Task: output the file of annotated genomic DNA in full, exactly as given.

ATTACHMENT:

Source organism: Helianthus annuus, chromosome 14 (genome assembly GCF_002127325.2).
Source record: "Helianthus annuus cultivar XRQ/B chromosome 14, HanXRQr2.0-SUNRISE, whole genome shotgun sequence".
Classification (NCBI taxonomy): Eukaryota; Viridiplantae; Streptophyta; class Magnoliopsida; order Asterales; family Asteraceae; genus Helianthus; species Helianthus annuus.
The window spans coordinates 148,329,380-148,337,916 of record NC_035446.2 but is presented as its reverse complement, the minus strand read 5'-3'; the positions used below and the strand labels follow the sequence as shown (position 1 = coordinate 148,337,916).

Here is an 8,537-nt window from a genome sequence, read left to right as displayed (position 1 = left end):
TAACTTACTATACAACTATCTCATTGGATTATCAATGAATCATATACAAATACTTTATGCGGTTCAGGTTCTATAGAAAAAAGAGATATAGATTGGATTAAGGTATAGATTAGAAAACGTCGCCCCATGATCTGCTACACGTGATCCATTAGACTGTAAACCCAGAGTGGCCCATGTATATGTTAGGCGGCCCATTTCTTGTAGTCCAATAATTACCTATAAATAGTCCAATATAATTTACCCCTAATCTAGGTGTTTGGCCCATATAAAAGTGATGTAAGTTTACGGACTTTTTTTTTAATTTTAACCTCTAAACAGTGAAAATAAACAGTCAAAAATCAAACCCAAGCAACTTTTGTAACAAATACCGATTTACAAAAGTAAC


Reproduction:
Source organism: Helianthus annuus, chromosome 14 (genome assembly GCF_002127325.2).
Source record: "Helianthus annuus cultivar XRQ/B chromosome 14, HanXRQr2.0-SUNRISE, whole genome shotgun sequence".
Classification (NCBI taxonomy): Eukaryota; Viridiplantae; Streptophyta; class Magnoliopsida; order Asterales; family Asteraceae; genus Helianthus; species Helianthus annuus.
The window spans coordinates 148,329,380-148,337,916 of record NC_035446.2 but is presented as its reverse complement, the minus strand read 5'-3'; the positions used below and the strand labels follow the sequence as shown (position 1 = coordinate 148,337,916).

Here is an 8,537-nt window from a genome sequence, read left to right as displayed (position 1 = left end):
TAACTTACTATACAACTATCTCATTGGATTATCAATGAATCATATACAAATACTTTATGCGGTTCAGGTTCTATAGAAAAAAGAGATATAGATTGGATTAAGGTATAGATTAGAAAACGTCGCCCCATGATCTGCTACACGTGATCCATTAGACTGTAAACCCAGAGTGGCCCATGTATATGTTAGGCGGCCCATTTCTTGTAGTCCAATAATTACCTATAAATAGTCCAATATAATTTACCCCTAATCTAGGTGTTTGGCCCATATAAAAGTGATGTAAGTTTACGGACTTTTTTTTTAATTTTAACCTCTAAACAGTGAAAATAAACAGTCAAAAATCAAACCCAAGCAACTTTTGTAACAAATACCGATTTACAAAAGTAAC